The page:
Alumni at Work: Sarah Bloch, Ph.D.

A background in synthetic biology and microbial metabolism, and experience working across disciplines started Bloch on a path to a leadership role at a burgeoning Bay Area biotech firm.
March 12, 2019

Nitrogen is a required nutrient for  production agriculture to produce abundant crops. That necessary productivity boost comes with some major downsides. Nitrates from farm-field runoff contribute to water pollution and create  “dead zones” that afflict downstream aquatic systems. Then there’s the release of nitrous oxide, a potent greenhouse gas. Sarah Bloch (Ph.D. Biochemistry, Molecular Biology and Biophysics, ’14) is on a mission to minimize the negative effects of chemical nitrogen fertilizers and improving farmer outcomes by engineering microbes to feed nitrogen to the plant using a more efficient and more environmental way.

After completing her graduate studies, Bloch and her partner made the move to the Bay Area, a major hub along with Boston for biotech firms. She landed at Pivot Bio, joining a five-person team that five years later has grown to a staff of over 70. Over that time her role has evolved, too. Bloch was recently promoted to Associate Director, Research Strategy. “Pivot Bio is developing biological nitrogen fertilizers that are going to be better for the planet,” says Bloch. “Our microbes provide nitrogen directly to the crop, which reduces the use and ultimately the consequences of synthetic nitrogen fertilizer.”

Your work involves “optimizing” bacteria to fix nitrogen directly and ultimately replace synthetic nitrogen. Can you explain how this might work?
It all starts by finding a microbe present in the soil. We have soil samples from locations all over the United States. In each of these soil samples, there are billions of bacteria. That’s really our starting point. We’re mostly interested in the microbes that associate with the roots of crops. Of those microbes, certain bacteria can fix nitrogen. Legumes and rhizobia are symbiotic in this way, but no such tight symbiosis exists for corn and other cereal crops, so we’re looking to the root microbiome of these crops to find microbes already living there that have the ability to fix nitrogen, and we’re just tweaking that process.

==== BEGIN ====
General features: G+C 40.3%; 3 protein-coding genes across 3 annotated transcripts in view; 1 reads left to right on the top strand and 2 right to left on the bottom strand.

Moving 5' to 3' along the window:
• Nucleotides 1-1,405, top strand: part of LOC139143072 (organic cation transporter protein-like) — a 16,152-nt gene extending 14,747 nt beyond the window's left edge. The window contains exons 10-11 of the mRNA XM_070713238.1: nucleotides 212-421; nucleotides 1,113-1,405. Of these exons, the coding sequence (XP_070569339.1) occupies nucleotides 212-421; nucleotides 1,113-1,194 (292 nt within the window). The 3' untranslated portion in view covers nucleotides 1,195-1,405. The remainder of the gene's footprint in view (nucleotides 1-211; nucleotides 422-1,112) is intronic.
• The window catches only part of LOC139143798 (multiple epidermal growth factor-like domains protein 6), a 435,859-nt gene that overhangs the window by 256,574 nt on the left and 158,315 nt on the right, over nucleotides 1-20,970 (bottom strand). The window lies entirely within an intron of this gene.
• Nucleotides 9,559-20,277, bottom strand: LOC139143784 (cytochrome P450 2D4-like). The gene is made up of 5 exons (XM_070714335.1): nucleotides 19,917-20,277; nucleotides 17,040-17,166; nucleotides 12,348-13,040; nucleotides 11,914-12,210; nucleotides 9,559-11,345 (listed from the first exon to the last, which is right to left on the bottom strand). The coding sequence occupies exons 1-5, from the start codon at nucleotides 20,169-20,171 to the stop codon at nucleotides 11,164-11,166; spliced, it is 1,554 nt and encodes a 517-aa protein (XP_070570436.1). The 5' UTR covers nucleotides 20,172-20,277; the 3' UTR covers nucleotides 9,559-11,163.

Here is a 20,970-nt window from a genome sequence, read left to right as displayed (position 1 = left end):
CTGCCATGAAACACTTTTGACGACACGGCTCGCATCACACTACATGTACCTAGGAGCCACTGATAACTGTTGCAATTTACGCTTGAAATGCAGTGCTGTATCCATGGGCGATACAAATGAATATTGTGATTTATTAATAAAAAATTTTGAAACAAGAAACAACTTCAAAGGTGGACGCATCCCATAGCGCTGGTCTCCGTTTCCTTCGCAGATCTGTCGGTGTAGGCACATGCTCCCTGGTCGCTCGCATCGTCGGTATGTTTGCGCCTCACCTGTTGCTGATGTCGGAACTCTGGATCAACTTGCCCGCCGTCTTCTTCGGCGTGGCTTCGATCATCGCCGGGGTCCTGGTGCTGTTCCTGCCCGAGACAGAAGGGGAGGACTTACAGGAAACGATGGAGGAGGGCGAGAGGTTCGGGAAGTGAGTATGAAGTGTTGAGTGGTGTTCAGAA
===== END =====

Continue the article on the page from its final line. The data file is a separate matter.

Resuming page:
How did your graduate studies prepare you for this work?
I worked on engineering bacteria to produce pharmaceutical compounds as a graduate student in Claudia Schmidt-Dannert’s lab. Pivot Bio was looking for someone with experience in synthetic biology who knew about microbial metabolism, so it was a pretty ideal match. I didn’t know it then, but my graduate work prepared me to do this cutting-edge, outside-the-box work using microbes in the environment.

In my graduate program, I got the chance to meet folks in other colleges and departments, and I think the chance to work in a multidisciplinary way with other students helped me acclimate quickly to work in a small startup with a group of people with very different areas of expertise.

What advice do you have for students and recent alums interested in working in your field?
Go to conferences as much as you can and network! Try to meet people in your industry because those connections will be really important for getting a job doing what you’re passionate about. That’s how I connected with the founders of Pivot Bio. If you have the ability to take a risk on a startup and the opportunity presents itself I would recommend it, especially if you’d like to be involved in a lot of different aspects of a company.